David lectures and writes regularly. Recent lectures include one on the 1996 Hague Convention to the Family Division Judges and on habitual residence to the Judicial College. In April 2013 he is making a presentation on Preliminary References to the CJEU to Italian, Bulgarian, Croatian and Slovenian family judges at the European Research Academy. He spoke at the Centre for Family Law and Practice Inaugural Conference on International Family Law and regularly presents lectures and webinars on relevant topics. He has had articles published in International Family Law, Family Law, New Law Journal and others.
David is a member of the Professional Conduct Committee of the Bar Standards Board.
His other interests include membership of the Society of Labour Lawyers, of which he is a member of the Executive Committee and Chair of the Family Law Group. Cycling, vintage motorbikes and history keep him out of trouble at weekends.
Family Law Bar Association
International Academy of Matrimonial Lawyers
Alternative Dispute Resolution Group
Bar Pro Bono Unit
Has established himself as a go-to advocate for Hague Convention matters, and is particularly noted for his strengths in cases involving abductions and reciprocal enforcement.
Expertise: "A favourite for complex jurisdictional disputes, he knows the technical issues really well."
Recent work: Successfully handled a case in the Court of Appeal regarding the proper interpretation of 'habitual residence' in Hague Convention cases.
Chambers & Partners 2014
New silk David Williams QC combines 'a cerebral approach with encyclopaedic knowledge of both domestic and European points of law.'
Recommended as a New Silk in the area of Children Law
Legal 500 2013
David Williams has a fine reputation in the field of international children law, and tackles cases relating to Hague and non-Hague Convention abductions, reciprocal enforcement and relocation. Sources note his immense "enthusiasm and vigour" when tackling cases, and agree that he is a "very impressive and knowledgeable leading junior in abduction," who is "excellent with clients."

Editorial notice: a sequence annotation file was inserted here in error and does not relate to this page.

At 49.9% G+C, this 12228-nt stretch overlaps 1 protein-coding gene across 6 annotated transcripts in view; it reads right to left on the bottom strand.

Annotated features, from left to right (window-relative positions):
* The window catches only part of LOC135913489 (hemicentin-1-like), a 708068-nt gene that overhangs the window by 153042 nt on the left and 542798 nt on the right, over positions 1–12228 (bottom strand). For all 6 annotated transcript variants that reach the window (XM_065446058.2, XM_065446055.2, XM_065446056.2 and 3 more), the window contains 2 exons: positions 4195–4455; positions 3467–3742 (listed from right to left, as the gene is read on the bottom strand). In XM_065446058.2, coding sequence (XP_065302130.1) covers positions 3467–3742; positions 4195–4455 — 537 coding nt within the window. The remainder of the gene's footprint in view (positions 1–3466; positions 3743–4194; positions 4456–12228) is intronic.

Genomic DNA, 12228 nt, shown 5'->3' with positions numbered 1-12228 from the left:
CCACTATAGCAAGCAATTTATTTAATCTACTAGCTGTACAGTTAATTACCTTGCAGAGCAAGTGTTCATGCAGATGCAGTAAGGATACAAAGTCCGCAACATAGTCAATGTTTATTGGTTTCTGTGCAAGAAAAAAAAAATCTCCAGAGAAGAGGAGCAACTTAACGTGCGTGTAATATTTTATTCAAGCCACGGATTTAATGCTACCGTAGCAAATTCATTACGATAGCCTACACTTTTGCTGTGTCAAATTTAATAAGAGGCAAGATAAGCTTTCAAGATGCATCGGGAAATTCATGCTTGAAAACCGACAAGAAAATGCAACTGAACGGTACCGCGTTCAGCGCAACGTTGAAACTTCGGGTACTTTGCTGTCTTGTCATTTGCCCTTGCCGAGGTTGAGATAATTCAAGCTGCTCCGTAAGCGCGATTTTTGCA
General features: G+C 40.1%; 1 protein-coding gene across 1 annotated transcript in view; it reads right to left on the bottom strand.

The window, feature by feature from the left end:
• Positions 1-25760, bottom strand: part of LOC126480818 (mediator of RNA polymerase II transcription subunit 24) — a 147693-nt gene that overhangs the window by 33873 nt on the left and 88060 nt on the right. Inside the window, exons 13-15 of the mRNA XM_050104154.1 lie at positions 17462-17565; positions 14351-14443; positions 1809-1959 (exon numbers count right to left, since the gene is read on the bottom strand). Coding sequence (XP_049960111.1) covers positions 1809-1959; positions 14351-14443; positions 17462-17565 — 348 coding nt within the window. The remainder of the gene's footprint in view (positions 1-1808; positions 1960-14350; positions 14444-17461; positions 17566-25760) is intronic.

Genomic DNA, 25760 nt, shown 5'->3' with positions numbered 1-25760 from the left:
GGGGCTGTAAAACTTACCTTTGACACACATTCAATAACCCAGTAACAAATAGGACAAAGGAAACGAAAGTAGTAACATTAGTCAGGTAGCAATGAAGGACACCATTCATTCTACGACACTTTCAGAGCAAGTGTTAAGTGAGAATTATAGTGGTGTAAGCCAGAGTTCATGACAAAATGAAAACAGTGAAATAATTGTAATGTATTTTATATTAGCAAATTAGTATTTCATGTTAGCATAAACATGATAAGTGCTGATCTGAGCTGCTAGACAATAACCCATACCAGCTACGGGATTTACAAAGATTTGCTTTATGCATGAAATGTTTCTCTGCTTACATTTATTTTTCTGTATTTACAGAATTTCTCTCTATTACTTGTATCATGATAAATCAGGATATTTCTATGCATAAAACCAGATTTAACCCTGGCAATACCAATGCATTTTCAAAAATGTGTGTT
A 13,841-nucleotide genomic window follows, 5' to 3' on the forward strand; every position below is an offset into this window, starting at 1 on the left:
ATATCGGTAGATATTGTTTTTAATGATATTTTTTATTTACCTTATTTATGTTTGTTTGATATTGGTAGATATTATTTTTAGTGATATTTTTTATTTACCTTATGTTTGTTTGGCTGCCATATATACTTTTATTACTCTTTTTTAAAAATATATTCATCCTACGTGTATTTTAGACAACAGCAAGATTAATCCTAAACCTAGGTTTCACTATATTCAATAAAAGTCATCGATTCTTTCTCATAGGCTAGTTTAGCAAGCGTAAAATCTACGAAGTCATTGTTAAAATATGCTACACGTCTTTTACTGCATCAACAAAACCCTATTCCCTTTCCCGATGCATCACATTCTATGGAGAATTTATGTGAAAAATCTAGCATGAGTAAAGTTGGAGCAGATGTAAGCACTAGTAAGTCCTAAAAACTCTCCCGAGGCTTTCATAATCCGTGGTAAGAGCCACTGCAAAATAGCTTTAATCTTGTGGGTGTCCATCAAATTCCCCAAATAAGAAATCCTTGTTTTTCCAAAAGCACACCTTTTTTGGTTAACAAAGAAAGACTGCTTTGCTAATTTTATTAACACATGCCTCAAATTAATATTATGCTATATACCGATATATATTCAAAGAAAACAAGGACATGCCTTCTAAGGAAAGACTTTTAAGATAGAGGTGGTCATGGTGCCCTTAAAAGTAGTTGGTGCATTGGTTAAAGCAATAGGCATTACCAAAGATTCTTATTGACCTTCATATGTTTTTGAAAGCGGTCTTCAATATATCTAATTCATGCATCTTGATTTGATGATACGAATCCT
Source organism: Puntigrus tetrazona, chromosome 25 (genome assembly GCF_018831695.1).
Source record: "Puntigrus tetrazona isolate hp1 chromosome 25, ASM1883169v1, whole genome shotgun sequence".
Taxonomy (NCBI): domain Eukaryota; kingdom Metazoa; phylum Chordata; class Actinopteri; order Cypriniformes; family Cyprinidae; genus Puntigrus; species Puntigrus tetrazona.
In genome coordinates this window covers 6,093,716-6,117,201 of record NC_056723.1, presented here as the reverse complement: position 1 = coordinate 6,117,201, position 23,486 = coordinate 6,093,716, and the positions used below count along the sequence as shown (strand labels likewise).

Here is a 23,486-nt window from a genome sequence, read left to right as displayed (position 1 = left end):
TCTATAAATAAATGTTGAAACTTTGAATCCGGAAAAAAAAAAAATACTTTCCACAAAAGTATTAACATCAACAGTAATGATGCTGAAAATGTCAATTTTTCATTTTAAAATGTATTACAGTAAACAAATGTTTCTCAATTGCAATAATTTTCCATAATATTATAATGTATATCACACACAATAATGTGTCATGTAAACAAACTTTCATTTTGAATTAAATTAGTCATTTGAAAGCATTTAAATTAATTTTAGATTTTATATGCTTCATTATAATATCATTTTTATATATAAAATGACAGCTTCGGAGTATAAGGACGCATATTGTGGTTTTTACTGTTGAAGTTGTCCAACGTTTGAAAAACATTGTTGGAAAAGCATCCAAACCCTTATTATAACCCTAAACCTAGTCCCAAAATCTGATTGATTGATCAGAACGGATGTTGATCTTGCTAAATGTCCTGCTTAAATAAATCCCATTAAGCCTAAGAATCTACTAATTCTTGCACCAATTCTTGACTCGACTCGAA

Recommended as a Leading Family Junior in Chambers & Partners 2013
(Ranked Band 1)
Recommended as a Leading Family Junior in The Legal 500 2012
The “extremely hard-working” David Williams, meanwhile, is praised as “one of the best junior child abduction barristers in the country.” He garners plaudits.
Recommended as a Leading Junior in Chambers and Partners 2012 (Ranked in First Tier)
David Williams is a ‘recognised expert’
Recommended as a Leading Family junior in areas of Children Law and Family Law The Legal 500 2011
David Williams, who has an ever-growing reputation for Hague Convention work.
Recommended as a Leading Family Junior in Chambers and Partners 2011
The ‘insightful’ David Williams ‘really knows his stuff’.
Recommended as a Leading Family junior in The Legal 500 2010